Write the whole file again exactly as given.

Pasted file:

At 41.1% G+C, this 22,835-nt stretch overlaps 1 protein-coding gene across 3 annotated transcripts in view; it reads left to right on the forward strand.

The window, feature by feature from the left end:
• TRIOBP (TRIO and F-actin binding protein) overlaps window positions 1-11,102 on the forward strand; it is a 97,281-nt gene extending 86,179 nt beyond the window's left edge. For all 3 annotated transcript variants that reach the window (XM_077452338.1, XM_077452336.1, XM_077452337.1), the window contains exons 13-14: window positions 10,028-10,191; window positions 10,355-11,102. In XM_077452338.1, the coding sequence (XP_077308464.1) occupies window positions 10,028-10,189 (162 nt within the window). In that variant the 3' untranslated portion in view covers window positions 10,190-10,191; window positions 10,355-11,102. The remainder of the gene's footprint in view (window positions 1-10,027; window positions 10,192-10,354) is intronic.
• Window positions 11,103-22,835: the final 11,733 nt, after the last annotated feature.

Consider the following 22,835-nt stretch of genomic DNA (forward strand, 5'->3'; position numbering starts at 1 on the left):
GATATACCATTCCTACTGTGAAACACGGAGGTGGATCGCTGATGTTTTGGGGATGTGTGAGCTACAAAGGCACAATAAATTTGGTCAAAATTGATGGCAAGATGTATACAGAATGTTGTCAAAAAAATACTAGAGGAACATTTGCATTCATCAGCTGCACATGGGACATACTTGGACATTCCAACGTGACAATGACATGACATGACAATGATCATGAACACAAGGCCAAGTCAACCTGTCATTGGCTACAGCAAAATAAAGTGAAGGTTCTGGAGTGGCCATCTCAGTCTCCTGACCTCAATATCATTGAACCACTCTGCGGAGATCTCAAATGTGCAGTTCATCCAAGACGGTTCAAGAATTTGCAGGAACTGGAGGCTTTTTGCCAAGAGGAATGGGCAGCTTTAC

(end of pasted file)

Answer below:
At 41.1% G+C, this 22,835-nt stretch overlaps 1 protein-coding gene across 3 annotated transcripts in view; it reads left to right on the forward strand.

The window, feature by feature from the left end:
• TRIOBP (TRIO and F-actin binding protein) overlaps window positions 1-11,102 on the forward strand; it is a 97,281-nt gene extending 86,179 nt beyond the window's left edge. For all 3 annotated transcript variants that reach the window (XM_077452338.1, XM_077452336.1, XM_077452337.1), the window contains exons 13-14: window positions 10,028-10,191; window positions 10,355-11,102. In XM_077452338.1, the coding sequence (XP_077308464.1) occupies window positions 10,028-10,189 (162 nt within the window). In that variant the 3' untranslated portion in view covers window positions 10,190-10,191; window positions 10,355-11,102. The remainder of the gene's footprint in view (window positions 1-10,027; window positions 10,192-10,354) is intronic.
• Window positions 11,103-22,835: the final 11,733 nt, after the last annotated feature.

Consider the following 22,835-nt stretch of genomic DNA (forward strand, 5'->3'; position numbering starts at 1 on the left):
GATATACCATTCCTACTGTGAAACACGGAGGTGGATCGCTGATGTTTTGGGGATGTGTGAGCTACAAAGGCACAATAAATTTGGTCAAAATTGATGGCAAGATGTATACAGAATGTTGTCAAAAAAATACTAGAGGAACATTTGCATTCATCAGCTGCACATGGGACATACTTGGACATTCCAACGTGACAATGACATGACATGACAATGATCATGAACACAAGGCCAAGTCAACCTGTCATTGGCTACAGCAAAATAAAGTGAAGGTTCTGGAGTGGCCATCTCAGTCTCCTGACCTCAATATCATTGAACCACTCTGCGGAGATCTCAAATGTGCAGTTCATCCAAGACGGTTCAAGAATTTGCAGGAACTGGAGGCTTTTTGCCAAGAGGAATGGGCAGCTTTAC